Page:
Cricket Ireland received a major boost on Friday when a letter from the Department of Tourism, Culture, Arts, Gaeltacht Sport and Media gave the go-ahead to Sport Ireland to start planning for the creation of a permanent home for Irish Cricket at the Sport Ireland National Sports Campus.

The project was included in the Campus Master Plan published last year but without any timeframe. The clock is ticking on a joint bid from Ireland, England, Wales and Scotland to host the 2030 ICC Men’s T20 World Cup, one of the most-watched sporting events on the global calendar.

Speaking on the Sport for Business Leadership Podcast Cricket Ireland CEO Warren Deutrom made an impassioned plea the Cricket deserved the same level of significant infrastructure as other major sports.

“It is incredibly frustrating. We are the world’s second-largest sport and we are one of the Top 12 nations.”

“We had to train last year in a school in England because they were better than anything we have here.”

“Nearly 200 million people watched our matches against India but we have not yet been able to persuade Government that we are worth investing in.”

It was a bold statement and it may have done enough to raise the level of urgency in getting things moving.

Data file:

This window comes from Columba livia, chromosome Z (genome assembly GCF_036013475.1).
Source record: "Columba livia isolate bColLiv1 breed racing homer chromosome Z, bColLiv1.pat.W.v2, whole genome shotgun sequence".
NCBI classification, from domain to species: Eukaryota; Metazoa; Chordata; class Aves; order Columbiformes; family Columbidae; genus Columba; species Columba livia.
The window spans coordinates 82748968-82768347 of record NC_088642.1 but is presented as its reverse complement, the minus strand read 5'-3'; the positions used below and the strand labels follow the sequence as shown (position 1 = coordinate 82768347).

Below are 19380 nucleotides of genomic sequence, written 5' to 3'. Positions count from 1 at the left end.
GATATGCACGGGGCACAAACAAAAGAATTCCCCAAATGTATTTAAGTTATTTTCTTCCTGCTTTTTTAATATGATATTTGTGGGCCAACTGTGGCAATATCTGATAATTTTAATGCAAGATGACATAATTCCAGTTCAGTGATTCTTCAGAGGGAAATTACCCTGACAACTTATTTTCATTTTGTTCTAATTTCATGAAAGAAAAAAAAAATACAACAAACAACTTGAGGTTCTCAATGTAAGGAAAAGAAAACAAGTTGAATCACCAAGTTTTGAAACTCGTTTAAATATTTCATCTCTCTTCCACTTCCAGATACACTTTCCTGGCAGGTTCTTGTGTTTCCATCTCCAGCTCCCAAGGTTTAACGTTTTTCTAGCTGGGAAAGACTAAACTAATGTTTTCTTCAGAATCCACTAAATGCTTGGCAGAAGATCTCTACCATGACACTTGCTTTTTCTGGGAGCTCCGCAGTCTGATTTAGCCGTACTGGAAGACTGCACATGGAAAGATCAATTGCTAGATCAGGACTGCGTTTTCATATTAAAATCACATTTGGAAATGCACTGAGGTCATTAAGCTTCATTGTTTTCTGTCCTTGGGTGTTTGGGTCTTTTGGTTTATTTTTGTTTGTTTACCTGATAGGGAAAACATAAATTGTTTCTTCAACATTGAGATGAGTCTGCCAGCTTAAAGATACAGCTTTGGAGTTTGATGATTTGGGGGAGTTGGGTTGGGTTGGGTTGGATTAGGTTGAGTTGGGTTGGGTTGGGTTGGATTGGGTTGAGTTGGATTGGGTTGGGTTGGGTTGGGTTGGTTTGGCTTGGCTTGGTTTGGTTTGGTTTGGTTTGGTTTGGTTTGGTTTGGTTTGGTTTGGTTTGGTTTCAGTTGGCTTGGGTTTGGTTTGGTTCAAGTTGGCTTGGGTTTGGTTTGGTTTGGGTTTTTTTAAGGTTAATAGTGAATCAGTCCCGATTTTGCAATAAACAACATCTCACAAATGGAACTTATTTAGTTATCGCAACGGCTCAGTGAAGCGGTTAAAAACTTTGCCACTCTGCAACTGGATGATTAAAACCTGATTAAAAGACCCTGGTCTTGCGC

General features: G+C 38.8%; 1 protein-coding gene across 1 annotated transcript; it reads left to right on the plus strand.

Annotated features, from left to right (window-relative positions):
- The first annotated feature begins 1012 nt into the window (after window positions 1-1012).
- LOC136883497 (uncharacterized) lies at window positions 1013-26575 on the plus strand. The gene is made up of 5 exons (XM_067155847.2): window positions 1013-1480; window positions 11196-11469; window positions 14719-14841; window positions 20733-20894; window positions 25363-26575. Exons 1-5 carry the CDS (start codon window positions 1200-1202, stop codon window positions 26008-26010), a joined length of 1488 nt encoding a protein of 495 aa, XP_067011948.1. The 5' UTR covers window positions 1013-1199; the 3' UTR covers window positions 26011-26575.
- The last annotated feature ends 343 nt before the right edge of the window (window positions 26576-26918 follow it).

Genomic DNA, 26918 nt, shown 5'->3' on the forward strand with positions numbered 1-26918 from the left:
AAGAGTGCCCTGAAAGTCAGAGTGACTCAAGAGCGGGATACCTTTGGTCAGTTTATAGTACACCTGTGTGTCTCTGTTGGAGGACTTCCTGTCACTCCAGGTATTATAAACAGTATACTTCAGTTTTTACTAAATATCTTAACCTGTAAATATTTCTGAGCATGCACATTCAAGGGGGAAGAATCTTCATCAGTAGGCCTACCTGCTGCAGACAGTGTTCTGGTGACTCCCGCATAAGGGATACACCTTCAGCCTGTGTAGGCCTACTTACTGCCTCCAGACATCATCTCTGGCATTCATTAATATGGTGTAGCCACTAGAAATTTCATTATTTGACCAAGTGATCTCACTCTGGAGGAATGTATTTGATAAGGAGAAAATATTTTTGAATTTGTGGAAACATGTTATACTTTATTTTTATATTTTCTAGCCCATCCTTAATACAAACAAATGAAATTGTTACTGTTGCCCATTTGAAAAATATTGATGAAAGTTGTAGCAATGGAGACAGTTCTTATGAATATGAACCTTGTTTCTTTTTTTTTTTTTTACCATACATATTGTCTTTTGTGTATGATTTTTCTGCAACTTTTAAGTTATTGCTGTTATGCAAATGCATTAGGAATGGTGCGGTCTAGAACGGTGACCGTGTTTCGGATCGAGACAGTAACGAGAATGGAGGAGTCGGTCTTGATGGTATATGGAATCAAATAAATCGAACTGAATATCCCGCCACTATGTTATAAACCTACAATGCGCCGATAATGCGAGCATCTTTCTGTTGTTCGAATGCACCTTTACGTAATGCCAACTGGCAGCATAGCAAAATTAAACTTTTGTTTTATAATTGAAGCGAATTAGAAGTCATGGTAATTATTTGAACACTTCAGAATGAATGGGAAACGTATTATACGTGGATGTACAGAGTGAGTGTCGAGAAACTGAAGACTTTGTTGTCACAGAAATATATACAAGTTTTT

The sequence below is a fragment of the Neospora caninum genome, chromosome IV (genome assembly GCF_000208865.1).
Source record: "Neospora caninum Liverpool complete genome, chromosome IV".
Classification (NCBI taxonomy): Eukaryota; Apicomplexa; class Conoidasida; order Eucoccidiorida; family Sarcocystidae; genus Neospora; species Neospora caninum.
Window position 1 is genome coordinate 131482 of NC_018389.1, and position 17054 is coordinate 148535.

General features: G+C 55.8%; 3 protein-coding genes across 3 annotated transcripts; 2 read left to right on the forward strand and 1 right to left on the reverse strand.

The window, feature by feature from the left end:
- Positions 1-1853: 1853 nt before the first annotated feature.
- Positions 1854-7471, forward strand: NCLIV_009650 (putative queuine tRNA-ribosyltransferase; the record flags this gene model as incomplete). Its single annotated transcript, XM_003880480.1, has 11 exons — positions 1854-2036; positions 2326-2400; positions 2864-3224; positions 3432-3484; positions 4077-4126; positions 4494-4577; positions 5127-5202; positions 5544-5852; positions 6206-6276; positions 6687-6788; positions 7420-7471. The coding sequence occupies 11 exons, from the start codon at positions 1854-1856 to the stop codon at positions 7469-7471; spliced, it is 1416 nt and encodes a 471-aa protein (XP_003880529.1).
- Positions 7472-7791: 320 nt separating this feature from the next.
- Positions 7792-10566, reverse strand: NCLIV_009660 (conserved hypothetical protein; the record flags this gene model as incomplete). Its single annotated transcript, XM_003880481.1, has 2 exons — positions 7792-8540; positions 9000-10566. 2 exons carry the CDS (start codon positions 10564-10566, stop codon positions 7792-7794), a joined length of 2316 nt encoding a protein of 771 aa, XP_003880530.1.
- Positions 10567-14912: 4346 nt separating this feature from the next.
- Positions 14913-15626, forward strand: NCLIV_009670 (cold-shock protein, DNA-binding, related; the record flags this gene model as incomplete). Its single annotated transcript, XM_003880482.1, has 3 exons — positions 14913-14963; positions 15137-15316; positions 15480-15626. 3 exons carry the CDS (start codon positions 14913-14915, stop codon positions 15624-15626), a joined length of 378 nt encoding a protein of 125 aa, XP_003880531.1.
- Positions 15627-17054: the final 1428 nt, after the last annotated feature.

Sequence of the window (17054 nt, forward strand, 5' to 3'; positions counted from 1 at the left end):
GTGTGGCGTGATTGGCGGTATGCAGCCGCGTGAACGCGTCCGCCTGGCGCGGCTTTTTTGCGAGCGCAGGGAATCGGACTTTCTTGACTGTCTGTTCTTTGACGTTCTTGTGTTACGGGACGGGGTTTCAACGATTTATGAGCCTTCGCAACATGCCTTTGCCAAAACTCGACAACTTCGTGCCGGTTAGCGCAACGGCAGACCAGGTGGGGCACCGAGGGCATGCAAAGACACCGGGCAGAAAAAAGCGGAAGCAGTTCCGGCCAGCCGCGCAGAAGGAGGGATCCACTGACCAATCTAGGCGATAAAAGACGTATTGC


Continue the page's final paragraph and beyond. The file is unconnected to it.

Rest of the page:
Listen to the segment at 43:20 on the podcast below…

The letter from Minister Catherine Martin and Minister of State Thomas Byrne said that Sport Ireland could “Commence the procedures required under the Public Spending Code to allow us to consider a proposal for the development of a permanent home for Irish Cricket at the Sport Ireland Campus.”

It remains a long and winding road but the next steps were dependent on the first step and that has now been taken.

Cricket pitches take time to bed in and in order to be ready for a qualifying event in 2028, that international cricket would need to be played in 2027 and domestic cricket in 2026 which means work would need to start inside the next 12 months.

We will speak directly to Warren Deutrom again this week to determine how important this first step is and how things can now be moved forward at the required pace.